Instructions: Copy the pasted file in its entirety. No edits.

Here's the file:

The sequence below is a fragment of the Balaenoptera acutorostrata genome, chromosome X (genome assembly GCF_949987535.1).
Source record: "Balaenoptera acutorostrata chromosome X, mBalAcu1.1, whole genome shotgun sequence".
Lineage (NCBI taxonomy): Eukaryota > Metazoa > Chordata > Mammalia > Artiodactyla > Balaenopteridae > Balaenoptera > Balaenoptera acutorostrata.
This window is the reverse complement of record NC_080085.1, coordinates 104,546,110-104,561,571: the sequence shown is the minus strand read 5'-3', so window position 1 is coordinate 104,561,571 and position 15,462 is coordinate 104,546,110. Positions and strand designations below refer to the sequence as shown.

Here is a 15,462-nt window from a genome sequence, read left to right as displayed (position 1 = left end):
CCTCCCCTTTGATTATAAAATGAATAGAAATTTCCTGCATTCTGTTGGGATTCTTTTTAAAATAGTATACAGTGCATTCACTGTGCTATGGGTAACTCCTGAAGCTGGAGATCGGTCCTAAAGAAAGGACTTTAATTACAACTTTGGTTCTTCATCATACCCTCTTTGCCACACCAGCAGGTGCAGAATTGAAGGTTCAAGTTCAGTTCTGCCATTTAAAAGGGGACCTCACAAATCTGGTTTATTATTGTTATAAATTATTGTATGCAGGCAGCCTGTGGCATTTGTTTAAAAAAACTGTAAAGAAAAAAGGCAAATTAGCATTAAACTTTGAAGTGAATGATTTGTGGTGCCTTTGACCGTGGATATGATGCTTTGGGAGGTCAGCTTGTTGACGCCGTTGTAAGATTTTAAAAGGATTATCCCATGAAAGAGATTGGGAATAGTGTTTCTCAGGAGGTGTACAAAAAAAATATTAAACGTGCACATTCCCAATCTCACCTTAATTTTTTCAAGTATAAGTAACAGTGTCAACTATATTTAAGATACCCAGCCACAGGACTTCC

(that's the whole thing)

The sequence below is a fragment of the Balaenoptera acutorostrata genome, chromosome X (genome assembly GCF_949987535.1).
Source record: "Balaenoptera acutorostrata chromosome X, mBalAcu1.1, whole genome shotgun sequence".
Lineage (NCBI taxonomy): Eukaryota > Metazoa > Chordata > Mammalia > Artiodactyla > Balaenopteridae > Balaenoptera > Balaenoptera acutorostrata.
This window is the reverse complement of record NC_080085.1, coordinates 104,546,110-104,561,571: the sequence shown is the minus strand read 5'-3', so window position 1 is coordinate 104,561,571 and position 15,462 is coordinate 104,546,110. Positions and strand designations below refer to the sequence as shown.

Here is a 15,462-nt window from a genome sequence, read left to right as displayed (position 1 = left end):
CCTCCCCTTTGATTATAAAATGAATAGAAATTTCCTGCATTCTGTTGGGATTCTTTTTAAAATAGTATACAGTGCATTCACTGTGCTATGGGTAACTCCTGAAGCTGGAGATCGGTCCTAAAGAAAGGACTTTAATTACAACTTTGGTTCTTCATCATACCCTCTTTGCCACACCAGCAGGTGCAGAATTGAAGGTTCAAGTTCAGTTCTGCCATTTAAAAGGGGACCTCACAAATCTGGTTTATTATTGTTATAAATTATTGTATGCAGGCAGCCTGTGGCATTTGTTTAAAAAAACTGTAAAGAAAAAAGGCAAATTAGCATTAAACTTTGAAGTGAATGATTTGTGGTGCCTTTGACCGTGGATATGATGCTTTGGGAGGTCAGCTTGTTGACGCCGTTGTAAGATTTTAAAAGGATTATCCCATGAAAGAGATTGGGAATAGTGTTTCTCAGGAGGTGTACAAAAAAAATATTAAACGTGCACATTCCCAATCTCACCTTAATTTTTTCAAGTATAAGTAACAGTGTCAACTATATTTAAGATACCCAGCCACAGGACTTCC